“Piggybacking” refers to the process of mounting your camera and lens on a telescope.

piggybackingBasic piggybacking does not just allow photographs to be taken through your telescope as it would through a long lens.  The camera/telescope combination helps guide your camera as the stars move from east to west. You basically attach your camera to the body of telescope and it goes along for the ride, capturing images as it moves.

There are a number of ways to affix your camera to the telescope. Some “do-it-yourselfers” will use clamps available at Home Depot or what they already have around the house. There are also specialized attachments available for most telescopes with a standard fitting that is compatible with any camera's tripod attachment.

To track stars accurately, you must use an equatorially mounted telescope and align it so that its polar axis aims as close to the celestial pole as possible. For those new to astronomy, that is the point in the sky near Polaris (i.e. the North Star) around which stars appear to rotate as Earth spins on its axis.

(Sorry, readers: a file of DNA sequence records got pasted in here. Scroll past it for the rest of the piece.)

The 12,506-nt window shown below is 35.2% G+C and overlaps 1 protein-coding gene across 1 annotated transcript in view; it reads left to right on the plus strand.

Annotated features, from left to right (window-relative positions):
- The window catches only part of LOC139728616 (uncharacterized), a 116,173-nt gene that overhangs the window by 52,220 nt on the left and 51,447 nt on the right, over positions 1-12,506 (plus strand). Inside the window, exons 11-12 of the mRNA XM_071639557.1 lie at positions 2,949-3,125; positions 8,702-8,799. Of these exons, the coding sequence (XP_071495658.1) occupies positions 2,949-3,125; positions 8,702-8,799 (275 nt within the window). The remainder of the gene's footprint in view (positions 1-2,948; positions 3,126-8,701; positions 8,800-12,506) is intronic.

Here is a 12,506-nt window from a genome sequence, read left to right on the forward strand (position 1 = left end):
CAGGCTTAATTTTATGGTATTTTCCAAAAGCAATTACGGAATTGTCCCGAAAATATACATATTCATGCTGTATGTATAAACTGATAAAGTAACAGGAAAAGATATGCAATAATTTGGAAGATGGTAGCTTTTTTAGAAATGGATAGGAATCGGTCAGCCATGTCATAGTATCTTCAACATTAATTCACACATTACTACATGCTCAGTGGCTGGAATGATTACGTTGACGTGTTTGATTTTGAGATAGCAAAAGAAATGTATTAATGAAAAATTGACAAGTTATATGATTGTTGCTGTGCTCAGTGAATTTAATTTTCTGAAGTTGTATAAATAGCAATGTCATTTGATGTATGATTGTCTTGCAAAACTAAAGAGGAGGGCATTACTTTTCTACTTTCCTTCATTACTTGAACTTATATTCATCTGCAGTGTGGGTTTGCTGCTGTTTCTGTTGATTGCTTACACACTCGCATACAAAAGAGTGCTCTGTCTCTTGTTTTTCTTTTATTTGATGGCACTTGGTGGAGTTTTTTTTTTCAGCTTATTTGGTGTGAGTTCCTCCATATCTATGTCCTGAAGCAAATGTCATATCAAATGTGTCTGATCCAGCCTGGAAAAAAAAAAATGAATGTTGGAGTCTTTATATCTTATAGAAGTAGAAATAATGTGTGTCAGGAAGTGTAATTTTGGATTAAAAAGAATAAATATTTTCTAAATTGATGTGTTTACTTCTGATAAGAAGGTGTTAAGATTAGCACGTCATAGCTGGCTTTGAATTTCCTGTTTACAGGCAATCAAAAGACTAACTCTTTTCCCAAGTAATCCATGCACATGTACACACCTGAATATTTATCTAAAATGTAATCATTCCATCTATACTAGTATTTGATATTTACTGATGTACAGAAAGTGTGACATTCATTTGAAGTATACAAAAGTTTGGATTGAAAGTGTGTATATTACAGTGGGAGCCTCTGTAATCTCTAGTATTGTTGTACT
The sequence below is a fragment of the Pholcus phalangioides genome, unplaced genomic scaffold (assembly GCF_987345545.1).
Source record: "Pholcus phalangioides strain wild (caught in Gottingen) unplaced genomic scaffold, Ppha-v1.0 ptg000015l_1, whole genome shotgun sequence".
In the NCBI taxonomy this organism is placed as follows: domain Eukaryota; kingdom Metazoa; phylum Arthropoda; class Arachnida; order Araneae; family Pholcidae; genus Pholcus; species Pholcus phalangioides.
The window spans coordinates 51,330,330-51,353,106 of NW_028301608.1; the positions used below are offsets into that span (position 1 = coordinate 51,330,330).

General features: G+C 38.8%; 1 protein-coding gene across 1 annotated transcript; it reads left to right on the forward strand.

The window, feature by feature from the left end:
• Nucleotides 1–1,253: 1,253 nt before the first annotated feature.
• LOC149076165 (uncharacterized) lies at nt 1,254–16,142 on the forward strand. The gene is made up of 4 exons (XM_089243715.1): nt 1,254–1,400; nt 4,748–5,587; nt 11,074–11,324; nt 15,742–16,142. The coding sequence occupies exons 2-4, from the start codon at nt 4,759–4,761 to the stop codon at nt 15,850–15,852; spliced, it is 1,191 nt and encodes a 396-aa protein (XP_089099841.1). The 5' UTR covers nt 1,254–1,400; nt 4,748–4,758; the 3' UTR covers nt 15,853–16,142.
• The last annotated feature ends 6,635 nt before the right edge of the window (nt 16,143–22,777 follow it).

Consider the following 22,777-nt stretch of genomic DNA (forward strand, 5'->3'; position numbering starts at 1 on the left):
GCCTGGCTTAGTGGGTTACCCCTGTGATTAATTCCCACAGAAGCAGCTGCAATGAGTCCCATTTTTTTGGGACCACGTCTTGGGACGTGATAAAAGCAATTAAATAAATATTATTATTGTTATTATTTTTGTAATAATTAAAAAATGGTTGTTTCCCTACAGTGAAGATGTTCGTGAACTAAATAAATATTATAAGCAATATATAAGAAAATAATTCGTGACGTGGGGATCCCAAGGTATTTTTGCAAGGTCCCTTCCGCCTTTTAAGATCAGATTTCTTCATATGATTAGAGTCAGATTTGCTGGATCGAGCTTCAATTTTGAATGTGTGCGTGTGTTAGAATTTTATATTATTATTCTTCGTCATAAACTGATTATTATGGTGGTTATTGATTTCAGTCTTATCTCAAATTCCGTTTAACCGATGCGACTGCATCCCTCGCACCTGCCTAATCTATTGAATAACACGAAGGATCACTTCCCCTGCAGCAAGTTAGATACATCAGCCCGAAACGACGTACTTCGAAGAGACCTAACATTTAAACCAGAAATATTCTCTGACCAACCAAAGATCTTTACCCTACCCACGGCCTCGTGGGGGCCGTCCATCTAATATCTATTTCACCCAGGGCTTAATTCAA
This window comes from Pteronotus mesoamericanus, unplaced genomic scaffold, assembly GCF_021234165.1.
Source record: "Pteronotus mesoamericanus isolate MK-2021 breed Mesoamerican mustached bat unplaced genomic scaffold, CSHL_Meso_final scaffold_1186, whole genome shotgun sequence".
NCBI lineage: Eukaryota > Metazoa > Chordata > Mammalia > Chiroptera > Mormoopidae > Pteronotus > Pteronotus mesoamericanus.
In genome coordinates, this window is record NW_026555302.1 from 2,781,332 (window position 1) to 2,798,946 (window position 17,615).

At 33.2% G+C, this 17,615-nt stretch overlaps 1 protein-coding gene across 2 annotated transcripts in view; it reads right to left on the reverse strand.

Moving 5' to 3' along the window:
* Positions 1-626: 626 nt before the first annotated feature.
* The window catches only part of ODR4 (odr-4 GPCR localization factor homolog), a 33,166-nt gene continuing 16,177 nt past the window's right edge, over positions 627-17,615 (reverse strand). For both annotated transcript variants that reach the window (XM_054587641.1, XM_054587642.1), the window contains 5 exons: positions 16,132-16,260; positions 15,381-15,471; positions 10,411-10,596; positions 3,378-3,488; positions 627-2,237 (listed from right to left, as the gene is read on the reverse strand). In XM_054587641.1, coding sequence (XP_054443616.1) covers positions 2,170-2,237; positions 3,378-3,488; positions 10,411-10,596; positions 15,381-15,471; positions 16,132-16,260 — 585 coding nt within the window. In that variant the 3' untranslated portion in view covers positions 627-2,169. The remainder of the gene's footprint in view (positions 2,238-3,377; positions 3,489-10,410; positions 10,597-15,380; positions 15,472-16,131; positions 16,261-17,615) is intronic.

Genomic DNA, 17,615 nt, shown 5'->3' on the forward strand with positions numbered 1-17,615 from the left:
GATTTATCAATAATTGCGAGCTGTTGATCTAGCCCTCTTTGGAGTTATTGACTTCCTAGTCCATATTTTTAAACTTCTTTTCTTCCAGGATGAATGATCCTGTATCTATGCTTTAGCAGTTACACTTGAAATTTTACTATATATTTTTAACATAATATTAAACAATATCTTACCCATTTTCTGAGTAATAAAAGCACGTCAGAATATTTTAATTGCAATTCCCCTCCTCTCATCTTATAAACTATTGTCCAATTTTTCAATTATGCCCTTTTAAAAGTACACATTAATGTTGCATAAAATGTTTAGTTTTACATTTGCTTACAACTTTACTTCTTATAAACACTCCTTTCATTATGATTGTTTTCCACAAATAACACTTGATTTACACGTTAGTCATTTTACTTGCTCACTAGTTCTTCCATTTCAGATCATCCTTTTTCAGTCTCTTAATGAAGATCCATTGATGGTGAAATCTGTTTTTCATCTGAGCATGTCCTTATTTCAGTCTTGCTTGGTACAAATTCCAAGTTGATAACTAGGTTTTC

Setting your camera

With regard to camera settings, you can check out my prior post in this series. In many cases, finding the best ISO rating, exposure time, and aperture will involve a bit of trial and error, as the lighting and other environmental conditions can influence your shots. Thankfully, digital cameras make it easy to view your images and quickly make adjustments.

With regard to subject matter, many amateur photographers use piggybacking to capture images of the Milky Way, including its well-known constellations and glowing clouds of interstellar gas. The best part — if the piggybacking is done correctly and the mount tracks well, you can simply lock the shutter open, sit back, and let the camera do the work.

For more advanced astrophotography, you can also use your DSLR set up to shoot through your telescope, using the scope instead of the camera lens. However, that is a discussion for a future post.

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